Whatever mortal first laid eyes on Zion must have been struck dumb. Even if you've seen pictures, nothing can prepare you for its awesome splendor. It's no wonder visitors in the 1860s gave the majestic sculptures they found here names from the Bible. Zion is a natural cathedral, grander and more exquisite than anything a human could devise.
Last year nearly 2.5 million people arrived to gaze at Zion's monumental spires. We knew that summer traffic jams are the norm in the canyon, and we set out early. The sun was just coming up as we arrived at the entrance gate.
Our plan was to drive through the park and exit through the Zion-Mt. Carmel tunnel on the east side, a marvelous structure with picture windows every fifty feet. Since the Phoenix is too wide and too tall to navigate the tunnel in the face of oncoming traffic, we had to have a special permit to drive through alone. Rangers are stationed at each end of the tunnel to block traffic while oversized vehicles are inside. We were the first truck through that morning, which meant that nobody had to wait for us.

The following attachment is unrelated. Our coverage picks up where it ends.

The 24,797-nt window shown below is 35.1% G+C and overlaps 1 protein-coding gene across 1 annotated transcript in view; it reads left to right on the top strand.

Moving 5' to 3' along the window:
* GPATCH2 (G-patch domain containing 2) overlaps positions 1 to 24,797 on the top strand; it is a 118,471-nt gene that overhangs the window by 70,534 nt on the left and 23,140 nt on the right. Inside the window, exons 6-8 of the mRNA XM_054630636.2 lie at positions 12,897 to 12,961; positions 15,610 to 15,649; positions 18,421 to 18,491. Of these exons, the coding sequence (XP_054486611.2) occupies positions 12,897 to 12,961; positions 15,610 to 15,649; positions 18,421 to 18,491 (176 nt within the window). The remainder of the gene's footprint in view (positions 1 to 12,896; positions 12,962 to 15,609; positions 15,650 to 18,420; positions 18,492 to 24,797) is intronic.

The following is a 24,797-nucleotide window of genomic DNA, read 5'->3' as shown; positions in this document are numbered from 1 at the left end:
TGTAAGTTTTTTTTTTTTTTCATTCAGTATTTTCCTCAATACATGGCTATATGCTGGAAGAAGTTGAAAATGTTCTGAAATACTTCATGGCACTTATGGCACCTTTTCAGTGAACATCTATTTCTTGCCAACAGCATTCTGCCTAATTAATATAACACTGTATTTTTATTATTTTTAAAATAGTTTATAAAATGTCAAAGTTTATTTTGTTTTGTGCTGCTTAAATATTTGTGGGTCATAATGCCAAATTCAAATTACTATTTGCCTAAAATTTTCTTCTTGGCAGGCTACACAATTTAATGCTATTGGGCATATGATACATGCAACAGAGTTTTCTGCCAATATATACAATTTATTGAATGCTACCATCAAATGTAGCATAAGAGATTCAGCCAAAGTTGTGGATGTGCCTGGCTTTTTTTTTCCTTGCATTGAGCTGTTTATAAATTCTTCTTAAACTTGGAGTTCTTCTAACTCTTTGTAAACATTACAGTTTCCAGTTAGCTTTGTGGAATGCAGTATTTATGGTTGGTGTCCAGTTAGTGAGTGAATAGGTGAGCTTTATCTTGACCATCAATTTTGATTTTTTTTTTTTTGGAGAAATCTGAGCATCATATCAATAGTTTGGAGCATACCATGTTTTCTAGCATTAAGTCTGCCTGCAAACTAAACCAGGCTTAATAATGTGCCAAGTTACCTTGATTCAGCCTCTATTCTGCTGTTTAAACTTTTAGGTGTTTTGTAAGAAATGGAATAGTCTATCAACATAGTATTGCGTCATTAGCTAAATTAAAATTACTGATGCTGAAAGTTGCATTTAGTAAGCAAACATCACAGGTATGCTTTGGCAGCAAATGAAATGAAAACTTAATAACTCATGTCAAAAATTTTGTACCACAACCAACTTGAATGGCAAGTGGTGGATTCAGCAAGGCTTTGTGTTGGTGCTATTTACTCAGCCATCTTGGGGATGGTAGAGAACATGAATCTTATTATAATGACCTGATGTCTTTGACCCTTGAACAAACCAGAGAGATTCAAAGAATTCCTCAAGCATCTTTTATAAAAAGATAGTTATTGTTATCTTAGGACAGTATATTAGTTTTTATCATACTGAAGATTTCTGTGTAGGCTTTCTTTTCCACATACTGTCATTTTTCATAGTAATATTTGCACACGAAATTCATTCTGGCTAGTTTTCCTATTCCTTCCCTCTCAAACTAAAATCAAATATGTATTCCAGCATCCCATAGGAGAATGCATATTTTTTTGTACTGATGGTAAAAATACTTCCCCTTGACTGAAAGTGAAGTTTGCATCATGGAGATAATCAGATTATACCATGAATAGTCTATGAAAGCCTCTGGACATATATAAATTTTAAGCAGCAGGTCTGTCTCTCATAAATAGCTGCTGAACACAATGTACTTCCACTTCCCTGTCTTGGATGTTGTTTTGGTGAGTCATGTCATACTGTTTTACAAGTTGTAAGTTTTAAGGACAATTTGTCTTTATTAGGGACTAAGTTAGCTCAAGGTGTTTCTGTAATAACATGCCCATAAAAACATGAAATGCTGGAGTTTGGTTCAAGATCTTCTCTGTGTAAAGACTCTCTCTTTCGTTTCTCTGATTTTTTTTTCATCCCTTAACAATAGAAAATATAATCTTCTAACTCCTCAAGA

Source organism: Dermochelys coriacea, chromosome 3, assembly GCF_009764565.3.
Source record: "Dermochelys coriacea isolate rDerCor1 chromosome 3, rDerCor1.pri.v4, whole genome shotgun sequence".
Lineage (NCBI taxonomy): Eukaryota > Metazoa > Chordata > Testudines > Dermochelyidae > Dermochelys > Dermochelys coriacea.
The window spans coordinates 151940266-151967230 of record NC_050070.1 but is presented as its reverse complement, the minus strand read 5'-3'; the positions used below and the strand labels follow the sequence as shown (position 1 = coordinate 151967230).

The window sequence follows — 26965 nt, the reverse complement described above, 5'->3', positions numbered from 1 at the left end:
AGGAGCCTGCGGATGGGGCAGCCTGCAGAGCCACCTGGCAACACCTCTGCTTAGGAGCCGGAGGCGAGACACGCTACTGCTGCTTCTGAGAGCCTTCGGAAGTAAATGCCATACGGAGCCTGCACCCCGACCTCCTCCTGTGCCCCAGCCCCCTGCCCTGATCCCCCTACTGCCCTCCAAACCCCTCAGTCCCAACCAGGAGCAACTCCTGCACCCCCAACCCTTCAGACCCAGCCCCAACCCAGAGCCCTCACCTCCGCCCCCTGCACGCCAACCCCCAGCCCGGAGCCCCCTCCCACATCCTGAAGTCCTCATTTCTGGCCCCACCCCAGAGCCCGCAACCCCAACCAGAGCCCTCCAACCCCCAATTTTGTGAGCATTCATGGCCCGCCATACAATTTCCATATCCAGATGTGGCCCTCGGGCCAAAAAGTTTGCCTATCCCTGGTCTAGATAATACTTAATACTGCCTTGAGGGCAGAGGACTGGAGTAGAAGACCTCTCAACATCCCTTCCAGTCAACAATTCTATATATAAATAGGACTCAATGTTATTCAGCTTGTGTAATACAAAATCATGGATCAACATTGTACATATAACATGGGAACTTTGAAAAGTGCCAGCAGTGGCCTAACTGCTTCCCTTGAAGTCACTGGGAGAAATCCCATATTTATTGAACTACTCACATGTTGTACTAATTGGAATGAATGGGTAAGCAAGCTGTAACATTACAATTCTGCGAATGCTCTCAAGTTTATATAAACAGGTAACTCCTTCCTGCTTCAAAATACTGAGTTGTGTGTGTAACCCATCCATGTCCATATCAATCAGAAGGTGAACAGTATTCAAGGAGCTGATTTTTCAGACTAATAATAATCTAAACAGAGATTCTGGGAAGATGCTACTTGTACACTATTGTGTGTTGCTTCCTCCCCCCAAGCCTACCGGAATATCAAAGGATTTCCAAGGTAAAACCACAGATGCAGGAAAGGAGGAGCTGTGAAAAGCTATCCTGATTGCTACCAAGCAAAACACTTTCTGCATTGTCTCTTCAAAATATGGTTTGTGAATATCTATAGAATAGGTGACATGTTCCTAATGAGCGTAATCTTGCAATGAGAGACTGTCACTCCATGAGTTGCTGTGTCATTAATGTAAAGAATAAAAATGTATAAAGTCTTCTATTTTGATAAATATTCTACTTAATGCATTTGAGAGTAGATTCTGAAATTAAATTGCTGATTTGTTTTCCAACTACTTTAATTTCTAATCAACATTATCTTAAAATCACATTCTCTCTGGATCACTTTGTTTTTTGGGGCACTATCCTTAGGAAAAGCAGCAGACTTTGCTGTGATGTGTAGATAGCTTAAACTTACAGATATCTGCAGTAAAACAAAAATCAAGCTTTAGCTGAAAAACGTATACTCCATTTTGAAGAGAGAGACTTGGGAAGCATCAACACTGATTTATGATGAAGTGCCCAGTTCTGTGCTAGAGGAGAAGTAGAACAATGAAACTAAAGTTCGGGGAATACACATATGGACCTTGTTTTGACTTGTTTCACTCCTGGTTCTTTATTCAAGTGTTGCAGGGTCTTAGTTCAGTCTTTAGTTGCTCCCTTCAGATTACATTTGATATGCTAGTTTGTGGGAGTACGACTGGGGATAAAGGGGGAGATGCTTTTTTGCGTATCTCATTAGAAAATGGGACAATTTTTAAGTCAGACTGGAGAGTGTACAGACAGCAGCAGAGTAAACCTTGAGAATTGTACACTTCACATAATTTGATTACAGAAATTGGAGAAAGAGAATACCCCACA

Even though we'd arrived early, we were hardly alone. We met travelers from around the continent and the world who had also come to see the sun rise. No one wants to talk much, though. There's too much to look at, and the clear, cool air smells like cedar.
We stopped several times to look and smell and look some more. At Checkerboard Mesa, an enormous crow came begging. Sleek and fearless, he obviously knows his way around tourists.
The majesty of Zion ends abruptly. Suddenly we were back in plain Utah again, so we turned on the radio and headed for Cedar City. We felt like we'd been on holy ground.
Springdale, UT 84767-1099